* The flavor was roasted and the aroma was buttery and fruity. I felt the tea on the palate, and the sensations were sometimes not pleasant. It often made my mouth dry. It seemed to have a lot in common with the second and third teas.

2005 Da Hong Pao #2 (Master Ling Ping Xang)


Dry - Long and perfect leaves. All of the leaves are the same size and unbroken. It smells subtle and deep at the same time. The aroma is blissful and complete.

Wet - The long leaves were all unfurled and green. They appeared different than all the other teas, and when viewed together the eyes are automatically drawn to them. It smelled sweet with no hints of being cooked, which suggests that it can be re-boiled for more enjoyment.


* This tea filled the mouth and throat with sensation (cha yun) that even overpowered the smell and taste. It tasted subtle, fruity and often tasted of wood. It smelled elegant, often of pears. The Qi was a deep Yin that was often overwhelming, more like an aged Puerh. I thought the tea was excellent.

* This was the most interesting of the Wuyi teas we've tasted so far. It had flavors and aromas I've never experienced before in a Wuyi tea. It tasted like nori (sweet seaweed) and was very well-balanced. Sometimes it seemed too subtle for me. Had the aroma and flavors been stronger, I would have ranked it way above all the others. As it stands, it is still the best so far.

* This tea presented sensations in the front of the tongue, upper palate and throat immediately. It clung to the mouth and throat and returned in the breath (hui gan). It tasted indefinably sweet. It did occasionally have a slight tartness in the aftertaste, though. The liquor was beyond the other teas, and the Qi was conspicuous and instantaneous, which is a characteristic of all superior teas. It pushed to the extremities, setting the flesh afire with tingling sensations. The Qi was Yin, but stronger than the others so far.

1990's Da Hong Pao #3 (Hang Jia)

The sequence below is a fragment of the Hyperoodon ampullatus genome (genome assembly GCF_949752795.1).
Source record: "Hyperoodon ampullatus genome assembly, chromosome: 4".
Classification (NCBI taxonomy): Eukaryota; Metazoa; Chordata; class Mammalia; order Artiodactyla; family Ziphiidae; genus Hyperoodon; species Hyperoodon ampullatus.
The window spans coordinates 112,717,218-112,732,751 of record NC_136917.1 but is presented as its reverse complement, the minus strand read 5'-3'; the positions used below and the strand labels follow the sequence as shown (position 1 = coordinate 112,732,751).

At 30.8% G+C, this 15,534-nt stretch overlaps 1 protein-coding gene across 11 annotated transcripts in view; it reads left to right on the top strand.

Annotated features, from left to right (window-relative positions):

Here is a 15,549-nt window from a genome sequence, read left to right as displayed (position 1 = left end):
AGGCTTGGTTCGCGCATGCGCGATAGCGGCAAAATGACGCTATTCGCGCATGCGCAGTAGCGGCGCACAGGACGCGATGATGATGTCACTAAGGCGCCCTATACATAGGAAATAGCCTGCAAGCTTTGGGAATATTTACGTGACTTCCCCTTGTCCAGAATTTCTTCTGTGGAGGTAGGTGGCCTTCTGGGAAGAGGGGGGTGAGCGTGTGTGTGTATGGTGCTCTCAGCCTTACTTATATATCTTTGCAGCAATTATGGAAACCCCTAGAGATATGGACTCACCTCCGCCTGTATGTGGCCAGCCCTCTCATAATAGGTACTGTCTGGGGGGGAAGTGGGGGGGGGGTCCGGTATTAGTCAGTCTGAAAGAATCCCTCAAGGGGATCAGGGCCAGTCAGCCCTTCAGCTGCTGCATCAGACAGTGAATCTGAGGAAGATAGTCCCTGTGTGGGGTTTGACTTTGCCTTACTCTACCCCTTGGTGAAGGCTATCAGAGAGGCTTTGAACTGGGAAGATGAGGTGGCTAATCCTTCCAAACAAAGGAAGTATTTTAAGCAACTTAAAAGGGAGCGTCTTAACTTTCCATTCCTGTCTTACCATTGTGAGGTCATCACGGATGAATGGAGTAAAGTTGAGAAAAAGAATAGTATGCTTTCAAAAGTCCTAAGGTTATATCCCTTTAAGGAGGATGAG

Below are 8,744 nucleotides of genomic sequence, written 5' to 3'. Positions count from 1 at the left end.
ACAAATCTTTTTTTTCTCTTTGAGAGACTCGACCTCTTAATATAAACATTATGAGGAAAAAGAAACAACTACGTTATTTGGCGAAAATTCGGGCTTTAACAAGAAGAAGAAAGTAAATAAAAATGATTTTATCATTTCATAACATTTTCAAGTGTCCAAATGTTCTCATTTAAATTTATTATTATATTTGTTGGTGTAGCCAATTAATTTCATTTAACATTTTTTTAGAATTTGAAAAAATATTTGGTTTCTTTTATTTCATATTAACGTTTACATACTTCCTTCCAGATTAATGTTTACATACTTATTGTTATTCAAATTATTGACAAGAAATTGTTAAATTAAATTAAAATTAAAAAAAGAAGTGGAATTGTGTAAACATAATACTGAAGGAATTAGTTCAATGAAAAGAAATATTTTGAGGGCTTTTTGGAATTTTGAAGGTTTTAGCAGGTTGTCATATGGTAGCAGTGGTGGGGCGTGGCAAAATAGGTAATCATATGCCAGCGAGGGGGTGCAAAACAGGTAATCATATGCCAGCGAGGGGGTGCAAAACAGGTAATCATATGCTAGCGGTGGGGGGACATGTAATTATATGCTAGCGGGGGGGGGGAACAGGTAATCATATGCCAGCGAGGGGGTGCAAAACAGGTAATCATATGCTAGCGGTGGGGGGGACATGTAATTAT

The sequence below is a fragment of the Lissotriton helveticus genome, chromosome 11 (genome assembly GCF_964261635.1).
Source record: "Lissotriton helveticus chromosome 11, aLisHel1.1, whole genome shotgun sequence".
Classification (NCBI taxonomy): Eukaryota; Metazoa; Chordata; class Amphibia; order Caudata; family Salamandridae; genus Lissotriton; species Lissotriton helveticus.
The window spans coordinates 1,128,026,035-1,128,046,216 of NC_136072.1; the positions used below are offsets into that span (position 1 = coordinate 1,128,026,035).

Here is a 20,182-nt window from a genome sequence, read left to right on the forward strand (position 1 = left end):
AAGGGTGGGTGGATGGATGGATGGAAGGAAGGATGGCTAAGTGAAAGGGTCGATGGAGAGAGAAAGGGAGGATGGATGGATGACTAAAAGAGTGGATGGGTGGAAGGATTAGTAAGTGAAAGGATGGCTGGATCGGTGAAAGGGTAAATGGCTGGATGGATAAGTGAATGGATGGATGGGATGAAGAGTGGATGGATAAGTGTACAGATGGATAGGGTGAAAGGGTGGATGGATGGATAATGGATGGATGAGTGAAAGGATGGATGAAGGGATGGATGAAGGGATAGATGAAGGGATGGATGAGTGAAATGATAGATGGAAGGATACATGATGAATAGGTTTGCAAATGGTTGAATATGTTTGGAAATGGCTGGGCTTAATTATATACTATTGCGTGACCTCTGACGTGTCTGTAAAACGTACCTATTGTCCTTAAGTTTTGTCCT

Dry - These leaves are darker brown with some hints of red here and there. They smell deeper, with more of the roast coming forth. There are hints of nuts and spices all throughout.

Wet - Long and thin, they are all very much intact and unfurled. The tea is much darker wet than all the other varieties we have had so far.


* The liquor was darker and redder than the others. The tea tasted deep and spicy with hints of berries. It was occasionally tangy and tasted as if it had been re-roasted during its aging period. It was sweet often and had nice cha yun. The Qi was more Yang, though not incredibly deep. I would drink this tea if it were affordable.

* I found this tea to be nice and sweet. The aroma and flavor were clear and crisp. It often tasted like cooked brandy. Other times it reminded me of honey. It was round and full-bodied, though it occasionally had a bite. It also left a slight dryness in my throat.

* The tea tasted of berries to me. It was deeper and darker than the others we have had so far. I enjoyed the fullness in my mouth, but I didn't like the tart that appeared on and off in the aftertaste. The Qi was more present than others, suggesting a Yang energy, but it wasn't as pleasant. I enjoyed the tea overall, but I think that it was a lesser quality at its beginning than the second Da Hong Pao.

We were very grateful for the rich and enlightening experience these teas offered. We hadn't tasted so much variation in rock teas before. There was a tremendous variety of flavors and aromas, some of which were entirely new to us, and it even felt as if it was a lot to take in.